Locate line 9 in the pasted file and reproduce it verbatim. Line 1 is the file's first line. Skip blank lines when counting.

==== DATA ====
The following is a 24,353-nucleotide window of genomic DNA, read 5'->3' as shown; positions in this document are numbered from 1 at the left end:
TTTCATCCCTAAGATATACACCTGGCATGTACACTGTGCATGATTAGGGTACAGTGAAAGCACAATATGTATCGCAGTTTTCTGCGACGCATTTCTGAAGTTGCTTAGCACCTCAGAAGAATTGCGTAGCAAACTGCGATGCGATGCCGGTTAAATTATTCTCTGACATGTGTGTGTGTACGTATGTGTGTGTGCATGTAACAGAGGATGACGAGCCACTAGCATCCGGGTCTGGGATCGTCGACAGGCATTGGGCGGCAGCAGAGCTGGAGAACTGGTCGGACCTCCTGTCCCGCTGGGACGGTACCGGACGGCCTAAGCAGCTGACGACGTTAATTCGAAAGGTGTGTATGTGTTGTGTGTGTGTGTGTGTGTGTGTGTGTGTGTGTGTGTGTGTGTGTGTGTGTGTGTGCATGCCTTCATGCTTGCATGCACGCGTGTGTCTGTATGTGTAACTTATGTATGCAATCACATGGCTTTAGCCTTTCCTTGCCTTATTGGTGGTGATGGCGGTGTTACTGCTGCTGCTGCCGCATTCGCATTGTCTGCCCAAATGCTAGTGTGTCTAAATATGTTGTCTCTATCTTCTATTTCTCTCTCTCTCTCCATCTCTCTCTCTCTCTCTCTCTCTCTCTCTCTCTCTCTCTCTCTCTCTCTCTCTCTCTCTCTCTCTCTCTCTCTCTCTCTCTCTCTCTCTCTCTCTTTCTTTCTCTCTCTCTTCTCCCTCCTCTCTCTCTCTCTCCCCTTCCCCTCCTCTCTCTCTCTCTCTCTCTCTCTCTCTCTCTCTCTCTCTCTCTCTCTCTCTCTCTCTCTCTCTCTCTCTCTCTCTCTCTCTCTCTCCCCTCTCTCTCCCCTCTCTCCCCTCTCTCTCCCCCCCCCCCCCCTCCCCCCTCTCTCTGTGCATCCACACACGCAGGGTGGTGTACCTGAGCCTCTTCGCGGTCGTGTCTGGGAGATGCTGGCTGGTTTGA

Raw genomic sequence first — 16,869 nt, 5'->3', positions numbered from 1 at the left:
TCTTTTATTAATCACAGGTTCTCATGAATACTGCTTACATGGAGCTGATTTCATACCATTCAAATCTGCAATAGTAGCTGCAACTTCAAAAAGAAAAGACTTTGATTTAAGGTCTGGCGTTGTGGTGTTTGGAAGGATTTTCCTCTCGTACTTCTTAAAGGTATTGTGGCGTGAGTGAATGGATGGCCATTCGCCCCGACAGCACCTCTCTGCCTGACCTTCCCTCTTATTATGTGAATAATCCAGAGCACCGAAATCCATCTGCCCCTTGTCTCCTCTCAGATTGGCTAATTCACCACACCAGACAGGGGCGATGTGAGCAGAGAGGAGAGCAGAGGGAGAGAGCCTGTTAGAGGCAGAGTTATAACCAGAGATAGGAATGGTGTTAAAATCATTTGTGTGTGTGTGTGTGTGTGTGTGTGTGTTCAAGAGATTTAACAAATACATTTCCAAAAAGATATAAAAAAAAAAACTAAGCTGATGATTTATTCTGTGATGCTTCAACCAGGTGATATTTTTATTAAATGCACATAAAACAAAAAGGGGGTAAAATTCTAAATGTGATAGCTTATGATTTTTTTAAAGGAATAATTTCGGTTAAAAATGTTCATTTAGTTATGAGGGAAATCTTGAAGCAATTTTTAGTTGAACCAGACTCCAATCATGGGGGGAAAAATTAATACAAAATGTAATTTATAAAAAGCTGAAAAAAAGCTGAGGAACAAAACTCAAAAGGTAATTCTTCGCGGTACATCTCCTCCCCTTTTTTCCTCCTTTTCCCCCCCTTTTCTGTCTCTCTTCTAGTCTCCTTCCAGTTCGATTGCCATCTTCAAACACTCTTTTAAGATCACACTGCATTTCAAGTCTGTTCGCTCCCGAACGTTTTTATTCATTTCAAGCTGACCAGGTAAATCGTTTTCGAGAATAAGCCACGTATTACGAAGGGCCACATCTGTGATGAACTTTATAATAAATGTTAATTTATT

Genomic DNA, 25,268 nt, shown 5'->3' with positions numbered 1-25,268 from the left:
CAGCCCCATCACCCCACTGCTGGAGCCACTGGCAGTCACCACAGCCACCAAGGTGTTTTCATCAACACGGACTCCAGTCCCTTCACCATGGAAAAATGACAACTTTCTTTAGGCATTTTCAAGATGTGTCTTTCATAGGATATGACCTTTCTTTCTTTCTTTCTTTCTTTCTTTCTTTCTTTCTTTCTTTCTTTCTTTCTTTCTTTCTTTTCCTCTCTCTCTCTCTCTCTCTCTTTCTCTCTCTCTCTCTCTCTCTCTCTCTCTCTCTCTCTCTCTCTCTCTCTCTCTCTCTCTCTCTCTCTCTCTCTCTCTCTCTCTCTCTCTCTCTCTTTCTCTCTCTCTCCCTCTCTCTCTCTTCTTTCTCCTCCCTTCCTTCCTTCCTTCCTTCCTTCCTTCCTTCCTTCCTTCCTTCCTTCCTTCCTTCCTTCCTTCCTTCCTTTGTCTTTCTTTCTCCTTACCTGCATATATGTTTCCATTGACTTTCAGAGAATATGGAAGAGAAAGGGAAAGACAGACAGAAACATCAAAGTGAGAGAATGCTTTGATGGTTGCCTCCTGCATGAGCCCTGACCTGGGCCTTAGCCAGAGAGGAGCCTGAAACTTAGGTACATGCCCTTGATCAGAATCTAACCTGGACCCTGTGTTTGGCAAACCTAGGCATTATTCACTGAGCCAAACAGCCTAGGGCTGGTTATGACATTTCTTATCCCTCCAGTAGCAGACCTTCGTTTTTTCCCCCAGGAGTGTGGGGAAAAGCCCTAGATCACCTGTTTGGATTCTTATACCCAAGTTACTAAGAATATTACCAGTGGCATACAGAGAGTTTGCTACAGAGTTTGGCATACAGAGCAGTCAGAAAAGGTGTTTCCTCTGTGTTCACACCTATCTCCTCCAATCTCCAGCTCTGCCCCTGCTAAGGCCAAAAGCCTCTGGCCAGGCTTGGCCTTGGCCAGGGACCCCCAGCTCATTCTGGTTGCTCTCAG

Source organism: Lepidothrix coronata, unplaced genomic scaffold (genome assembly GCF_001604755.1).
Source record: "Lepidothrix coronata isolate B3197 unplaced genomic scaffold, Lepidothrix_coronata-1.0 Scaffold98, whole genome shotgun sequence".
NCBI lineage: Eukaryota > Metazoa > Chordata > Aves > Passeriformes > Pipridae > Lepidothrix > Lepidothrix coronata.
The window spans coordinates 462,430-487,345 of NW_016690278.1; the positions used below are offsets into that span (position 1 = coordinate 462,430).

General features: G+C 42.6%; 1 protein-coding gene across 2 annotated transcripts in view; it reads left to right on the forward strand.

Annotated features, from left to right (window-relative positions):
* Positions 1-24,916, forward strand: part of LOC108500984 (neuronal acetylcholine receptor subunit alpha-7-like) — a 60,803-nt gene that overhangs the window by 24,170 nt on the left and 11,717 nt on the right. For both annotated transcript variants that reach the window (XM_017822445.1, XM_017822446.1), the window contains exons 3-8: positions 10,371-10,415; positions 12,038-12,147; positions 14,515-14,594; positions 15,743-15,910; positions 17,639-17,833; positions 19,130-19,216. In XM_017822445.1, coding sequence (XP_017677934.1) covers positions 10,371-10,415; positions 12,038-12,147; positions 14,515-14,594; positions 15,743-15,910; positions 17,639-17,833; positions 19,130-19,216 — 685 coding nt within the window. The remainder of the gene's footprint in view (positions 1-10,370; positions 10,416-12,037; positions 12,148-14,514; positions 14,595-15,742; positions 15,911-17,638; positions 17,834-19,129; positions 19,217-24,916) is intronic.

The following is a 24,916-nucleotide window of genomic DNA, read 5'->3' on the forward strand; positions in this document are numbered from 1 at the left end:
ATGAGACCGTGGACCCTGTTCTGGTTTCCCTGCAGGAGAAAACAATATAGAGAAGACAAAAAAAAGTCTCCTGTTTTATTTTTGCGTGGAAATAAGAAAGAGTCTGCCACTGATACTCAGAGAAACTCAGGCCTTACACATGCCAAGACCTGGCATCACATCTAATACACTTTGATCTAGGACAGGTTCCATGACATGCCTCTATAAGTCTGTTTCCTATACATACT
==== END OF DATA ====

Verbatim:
NCBI lineage: Eukaryota > Metazoa > Chordata > Aves > Passeriformes > Pipridae > Lepidothrix > Lepidothrix coronata.